In using ratios, the analyst must keep a few general limitations in mind. The main limitations attached to it are:-

1.It lacks standard values for the ratio, therefore scientific analysis is not possible.

2.As there are no standard with to compare, it fails to throw light on the efficiency of any activity of the business.

3.It gives only the relationship between different variables and the actual magnitudes are not known through ratio.

4.Ratio are derived from the financial statement and naturally reflect their drawbacks.

5.If fails to indicate immediately where the mistake or error lies

6.It does not take into consideration the market and other changes.

7.Seasonal factors can upset ratio analysis.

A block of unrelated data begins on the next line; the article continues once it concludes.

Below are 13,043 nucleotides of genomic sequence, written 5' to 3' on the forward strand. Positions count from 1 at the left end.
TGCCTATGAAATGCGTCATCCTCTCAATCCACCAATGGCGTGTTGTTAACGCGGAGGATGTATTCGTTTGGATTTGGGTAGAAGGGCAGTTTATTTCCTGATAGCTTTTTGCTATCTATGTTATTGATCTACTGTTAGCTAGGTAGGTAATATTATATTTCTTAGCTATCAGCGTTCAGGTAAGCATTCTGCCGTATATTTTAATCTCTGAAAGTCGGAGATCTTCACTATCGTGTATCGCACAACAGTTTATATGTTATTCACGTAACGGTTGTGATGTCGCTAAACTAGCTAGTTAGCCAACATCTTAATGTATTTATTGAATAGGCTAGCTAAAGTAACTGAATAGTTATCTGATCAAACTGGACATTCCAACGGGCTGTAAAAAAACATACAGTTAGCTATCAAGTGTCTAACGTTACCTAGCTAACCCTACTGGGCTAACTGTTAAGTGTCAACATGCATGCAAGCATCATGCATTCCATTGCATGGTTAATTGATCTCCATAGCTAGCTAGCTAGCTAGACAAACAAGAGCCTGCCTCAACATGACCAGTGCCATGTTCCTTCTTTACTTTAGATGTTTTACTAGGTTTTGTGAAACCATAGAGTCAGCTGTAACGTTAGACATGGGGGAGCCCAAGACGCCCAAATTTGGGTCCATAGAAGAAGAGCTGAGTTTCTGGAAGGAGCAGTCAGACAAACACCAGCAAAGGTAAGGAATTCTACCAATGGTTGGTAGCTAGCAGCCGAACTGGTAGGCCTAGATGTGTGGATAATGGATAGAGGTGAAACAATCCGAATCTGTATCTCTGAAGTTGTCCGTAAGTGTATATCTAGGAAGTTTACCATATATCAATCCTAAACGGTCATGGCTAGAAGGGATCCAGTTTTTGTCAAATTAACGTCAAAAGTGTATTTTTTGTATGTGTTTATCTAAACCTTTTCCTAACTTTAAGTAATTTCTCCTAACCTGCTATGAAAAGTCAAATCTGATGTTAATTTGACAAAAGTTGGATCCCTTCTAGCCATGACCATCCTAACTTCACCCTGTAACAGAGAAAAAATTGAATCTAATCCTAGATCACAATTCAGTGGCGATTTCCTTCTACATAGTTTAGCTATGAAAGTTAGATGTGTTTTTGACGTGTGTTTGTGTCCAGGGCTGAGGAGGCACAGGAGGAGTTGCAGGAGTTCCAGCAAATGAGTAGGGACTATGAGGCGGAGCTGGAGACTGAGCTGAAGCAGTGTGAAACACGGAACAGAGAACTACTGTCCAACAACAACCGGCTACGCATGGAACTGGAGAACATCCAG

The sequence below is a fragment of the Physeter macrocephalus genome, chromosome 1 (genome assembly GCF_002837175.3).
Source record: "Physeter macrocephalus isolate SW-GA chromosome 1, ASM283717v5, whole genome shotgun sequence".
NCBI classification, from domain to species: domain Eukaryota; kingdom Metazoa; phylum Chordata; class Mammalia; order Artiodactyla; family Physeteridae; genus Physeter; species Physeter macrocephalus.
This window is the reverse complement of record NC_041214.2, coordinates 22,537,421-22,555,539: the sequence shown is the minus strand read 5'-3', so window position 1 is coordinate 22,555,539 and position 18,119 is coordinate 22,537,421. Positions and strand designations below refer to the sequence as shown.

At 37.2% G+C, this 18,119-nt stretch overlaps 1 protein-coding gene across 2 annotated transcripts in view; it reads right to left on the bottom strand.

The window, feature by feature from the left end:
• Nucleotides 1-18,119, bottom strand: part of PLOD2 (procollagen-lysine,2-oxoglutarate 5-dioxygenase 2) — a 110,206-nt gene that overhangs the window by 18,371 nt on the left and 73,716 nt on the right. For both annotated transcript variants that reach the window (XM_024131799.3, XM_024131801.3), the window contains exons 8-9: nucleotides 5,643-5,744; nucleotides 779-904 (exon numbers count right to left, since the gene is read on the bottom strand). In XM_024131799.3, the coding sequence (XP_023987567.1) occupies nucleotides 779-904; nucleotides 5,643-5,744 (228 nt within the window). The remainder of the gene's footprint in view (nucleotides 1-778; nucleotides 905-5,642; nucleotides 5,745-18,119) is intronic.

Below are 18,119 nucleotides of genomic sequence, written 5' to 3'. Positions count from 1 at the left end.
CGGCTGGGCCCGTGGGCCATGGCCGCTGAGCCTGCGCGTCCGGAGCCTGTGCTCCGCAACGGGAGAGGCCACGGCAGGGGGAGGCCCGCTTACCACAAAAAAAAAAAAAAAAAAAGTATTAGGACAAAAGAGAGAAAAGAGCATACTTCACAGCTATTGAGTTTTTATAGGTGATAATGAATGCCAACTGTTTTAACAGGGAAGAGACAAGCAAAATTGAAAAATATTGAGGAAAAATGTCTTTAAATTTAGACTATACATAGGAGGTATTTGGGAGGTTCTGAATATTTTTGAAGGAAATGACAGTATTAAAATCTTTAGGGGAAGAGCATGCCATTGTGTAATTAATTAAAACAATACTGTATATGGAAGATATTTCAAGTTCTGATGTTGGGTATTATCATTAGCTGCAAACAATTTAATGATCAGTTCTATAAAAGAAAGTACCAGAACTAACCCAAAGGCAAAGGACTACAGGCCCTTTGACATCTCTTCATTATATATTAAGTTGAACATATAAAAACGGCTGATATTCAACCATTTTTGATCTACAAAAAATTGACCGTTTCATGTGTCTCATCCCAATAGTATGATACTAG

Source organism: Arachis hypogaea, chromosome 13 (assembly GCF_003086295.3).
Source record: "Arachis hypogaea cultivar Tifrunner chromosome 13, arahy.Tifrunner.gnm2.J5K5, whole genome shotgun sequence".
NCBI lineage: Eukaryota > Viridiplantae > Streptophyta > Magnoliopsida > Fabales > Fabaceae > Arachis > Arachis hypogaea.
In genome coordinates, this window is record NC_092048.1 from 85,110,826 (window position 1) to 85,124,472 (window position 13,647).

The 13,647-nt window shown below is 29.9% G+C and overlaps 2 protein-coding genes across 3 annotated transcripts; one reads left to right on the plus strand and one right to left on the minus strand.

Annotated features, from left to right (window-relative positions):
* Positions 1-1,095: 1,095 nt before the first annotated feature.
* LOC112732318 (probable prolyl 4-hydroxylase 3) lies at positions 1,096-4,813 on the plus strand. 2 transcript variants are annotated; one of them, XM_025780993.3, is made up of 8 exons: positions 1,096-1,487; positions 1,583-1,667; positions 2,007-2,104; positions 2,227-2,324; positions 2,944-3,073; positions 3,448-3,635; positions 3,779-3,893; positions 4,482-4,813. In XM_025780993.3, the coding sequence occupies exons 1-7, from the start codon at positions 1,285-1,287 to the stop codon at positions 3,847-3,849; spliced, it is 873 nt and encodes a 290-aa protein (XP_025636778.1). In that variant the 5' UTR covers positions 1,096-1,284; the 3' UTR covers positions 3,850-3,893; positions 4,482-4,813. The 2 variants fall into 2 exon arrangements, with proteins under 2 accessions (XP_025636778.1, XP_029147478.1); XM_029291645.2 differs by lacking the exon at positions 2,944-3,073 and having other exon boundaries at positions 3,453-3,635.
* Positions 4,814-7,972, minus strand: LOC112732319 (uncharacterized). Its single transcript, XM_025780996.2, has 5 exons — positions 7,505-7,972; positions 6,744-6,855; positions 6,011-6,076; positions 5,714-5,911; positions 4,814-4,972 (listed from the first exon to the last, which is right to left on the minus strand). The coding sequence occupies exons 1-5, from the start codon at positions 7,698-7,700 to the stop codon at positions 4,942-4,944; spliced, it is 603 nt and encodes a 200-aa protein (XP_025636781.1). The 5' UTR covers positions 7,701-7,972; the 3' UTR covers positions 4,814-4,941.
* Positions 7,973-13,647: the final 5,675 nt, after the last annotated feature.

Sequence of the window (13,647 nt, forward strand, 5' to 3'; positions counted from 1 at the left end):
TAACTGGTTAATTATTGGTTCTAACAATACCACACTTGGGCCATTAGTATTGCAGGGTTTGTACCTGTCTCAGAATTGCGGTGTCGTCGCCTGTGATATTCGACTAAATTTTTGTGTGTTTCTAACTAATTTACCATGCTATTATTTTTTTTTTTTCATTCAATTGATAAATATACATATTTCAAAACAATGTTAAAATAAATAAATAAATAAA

8.The basis of asset valuation can be misleading.

9.A set of account never shows a complete picture of a company’s activates.

10.Ratios vary enormously between different industries.


The trading stock of Joan street, retailer, has been reduced during the year ended 31st march 2008 by Tshs 6000 from its commencing figure of Tshs 21000. A number of financial ratios and related statistics have been compiled relating to the business of Joan street for the year ended 31st march 2008 these are shown below:-

Net profit as % net capital employed (see below)

Net profit                                                 15

Sales                                                                                                            9

Sales                                                     166 2/3

Net capital employed

Fixed assets                                                                                             45%